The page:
Tuesday, 6 May 2014

Oshawa 2nd Marsh
May 6th, 2014

"I go to nature to be soothed and healed, and to have my senses put in order."

                                                                 - John Burroughs

What a wonderful day at the marsh. With the bright blue skies & the warm sun on my face it felt like spring. But more importantly, through Ghost Road Bush especially, it looked like spring. 

I saw tens of thousands of Trout Lily leaves, thousands of Horsetail and a couple hundred Mayapples. Add to those, the bird trio on the boardwalk... the Chickadees and Nuthatches accepting handouts and the Downies flying about. And much more.

It feels like the floodgates have finally opened and spring has burst through. There's lots of green on the forest floor; not just the moss anymore. In fact the moss has faded and has to settle for playing second fiddle to all the other plants pushing through the leaves, reaching for the sun before the trees leaf out and block it. The kind of day I've been waiting for.

I think the trout lilies have spread compared to last year. There may even be a few hundred thousand scattered about. It's hard to estimate when there are so many of them. Soon, some of them will be sporting their yellow blossoms.

Horsetail is more widespread too. Horsetail goes through a few stages, each one so different that it's easy to mistake each phase for a new plant. This is the 'terraced' stage. Apparently it goes back to the dinosaur era when it grew to 4o ft tall.

Mayapples are one of my favourites. This one hasn't opened its 'umbrella' yet. One of its common names is Umbrella Plant. Another is Wild Lemon, no doubt referring to its yellow apple. Word is that the apple can be eaten when ripe... it's somewhat poisonous when not ripe. Does that mean a stomach ache as opposed to death? Best to not find out.

These ones on the other hand, have their umbrellas open and are on the march.

Each one will produce a single apple, under the umbrella. 


As per usual, the chickadees were plentiful, there was one pair of nuthatches and one pair of downies. It's been the same for years.

"Where are my seeds?"

The Downie wasn't interested in handouts today... he preferred finding his own grub.


Saw a few fiddleheads. Most were just poking through the leaves. This one was the exception.

Someone put seeds in this birdhouse. My guess is a squirrel did the renovations.

Did someone bring a very tall stepladder along to put this one up?

I like the tones in this shot... the subtle greens from last year's leaves against the mottled browns & whites of the log.

The vernal pools have lots of water still, giving up some nice reflections.

Some of the pools are teeming with wiggly little critters. Mosquito larvae?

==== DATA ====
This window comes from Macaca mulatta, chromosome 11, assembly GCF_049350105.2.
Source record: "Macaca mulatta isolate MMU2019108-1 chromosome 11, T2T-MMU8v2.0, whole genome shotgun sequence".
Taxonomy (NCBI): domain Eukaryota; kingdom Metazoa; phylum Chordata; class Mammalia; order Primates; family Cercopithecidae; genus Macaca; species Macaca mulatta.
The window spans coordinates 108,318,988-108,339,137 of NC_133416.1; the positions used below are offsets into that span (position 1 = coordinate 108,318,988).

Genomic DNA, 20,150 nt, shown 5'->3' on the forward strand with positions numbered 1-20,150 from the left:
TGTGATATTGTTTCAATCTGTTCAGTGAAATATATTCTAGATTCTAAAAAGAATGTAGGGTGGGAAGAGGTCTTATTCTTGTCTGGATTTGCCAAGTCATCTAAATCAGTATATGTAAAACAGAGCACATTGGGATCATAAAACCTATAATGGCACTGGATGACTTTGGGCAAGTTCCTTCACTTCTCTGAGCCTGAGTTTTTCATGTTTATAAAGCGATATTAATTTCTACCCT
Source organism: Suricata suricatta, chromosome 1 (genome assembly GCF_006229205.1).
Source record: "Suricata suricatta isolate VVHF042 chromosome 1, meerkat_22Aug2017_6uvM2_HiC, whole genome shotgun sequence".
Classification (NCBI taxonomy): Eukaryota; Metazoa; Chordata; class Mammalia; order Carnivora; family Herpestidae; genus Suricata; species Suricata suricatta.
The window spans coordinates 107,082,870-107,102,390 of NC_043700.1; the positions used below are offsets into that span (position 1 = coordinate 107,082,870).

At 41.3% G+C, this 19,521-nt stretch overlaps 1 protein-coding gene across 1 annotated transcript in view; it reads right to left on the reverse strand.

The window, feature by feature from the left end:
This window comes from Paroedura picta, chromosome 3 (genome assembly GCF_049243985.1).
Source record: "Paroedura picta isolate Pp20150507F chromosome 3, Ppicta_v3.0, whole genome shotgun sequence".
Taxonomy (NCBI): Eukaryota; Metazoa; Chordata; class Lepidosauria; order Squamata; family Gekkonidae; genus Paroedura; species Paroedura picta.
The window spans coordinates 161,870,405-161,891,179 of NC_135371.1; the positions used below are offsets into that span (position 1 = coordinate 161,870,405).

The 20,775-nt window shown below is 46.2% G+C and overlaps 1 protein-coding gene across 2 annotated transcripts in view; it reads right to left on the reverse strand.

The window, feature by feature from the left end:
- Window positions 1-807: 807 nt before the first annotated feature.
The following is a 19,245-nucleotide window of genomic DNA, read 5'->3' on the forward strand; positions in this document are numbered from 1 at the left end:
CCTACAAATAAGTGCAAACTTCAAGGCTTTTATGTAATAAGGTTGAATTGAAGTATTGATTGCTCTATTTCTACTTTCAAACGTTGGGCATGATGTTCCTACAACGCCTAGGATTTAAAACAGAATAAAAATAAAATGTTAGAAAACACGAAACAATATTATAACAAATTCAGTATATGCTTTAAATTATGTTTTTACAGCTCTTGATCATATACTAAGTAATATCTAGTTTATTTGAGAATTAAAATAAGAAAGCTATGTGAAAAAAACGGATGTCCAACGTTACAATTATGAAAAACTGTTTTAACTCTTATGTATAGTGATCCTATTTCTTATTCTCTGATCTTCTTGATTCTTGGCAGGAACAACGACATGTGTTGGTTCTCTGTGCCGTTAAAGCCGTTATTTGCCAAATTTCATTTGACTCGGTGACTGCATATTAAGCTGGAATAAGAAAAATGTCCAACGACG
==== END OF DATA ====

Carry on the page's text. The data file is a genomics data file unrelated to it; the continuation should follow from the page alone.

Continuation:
Here's a very short video of their antics.


The channel by the berm is visible now but there isn't much activity yet. By the time there is, the shores will be overgrown with cattails and reeds. Good if you're a heron or goose trying to keep hidden.

The berm itself gets lots of sun but it's a bit too soon for most plants that thrive in the sun.

This Dandelion was an exception... my first in the marsh. In fact, it was the only one I saw.

There were a fair number of Coltsfoot on the berm too. They overlap in time with the dandelions for a while, then the blossoms fade and large leaves appear.

With the warm sun I was sure the turtles would be sunbathing in their usual spot. They didn't disappoint. There were a dozen or so spread over a few logs.

Mother and her little one? And Pa and some relatives?

While I was watching the turtles I heard some geese honking loudly behind me.  These two came storming in, low and fast from the west.

My happy surprise of the day. I hadn't seen a Baltimore Oriole for a few years. The last one was in our back yard.  

His brilliant orange looked gorgeous amongst the brown of the trees. I watched him for a few minutes hoping he'd come towards me but it wasn't to be. He slowly went deeper into the woods, flitting from tree to tree.

He stopped long enough to share a log with a Downie.

First time I'd seen this in the marsh. Some kind soul put up some wool... no doubt hoping some birds might use it in their nest building. It was about 10 ft off the ground. The guy with the stepladder must have put it up.

My last sighting for the day at the marsh. My second Ladybug... Ladybird Beetle officially. Saw my first about a week ago in our yard. Another good sign I always like to see.

There will probably be a hiccup or two yet but I announce to all that spring is now here. :-) At last.

- fini -

The Friends of Second Marsh web site...
A direct link to a map of the paths/trails in the marsh...

A link to a page that has my past posts re the marsh, in one place rather than scattered throughout this blog...



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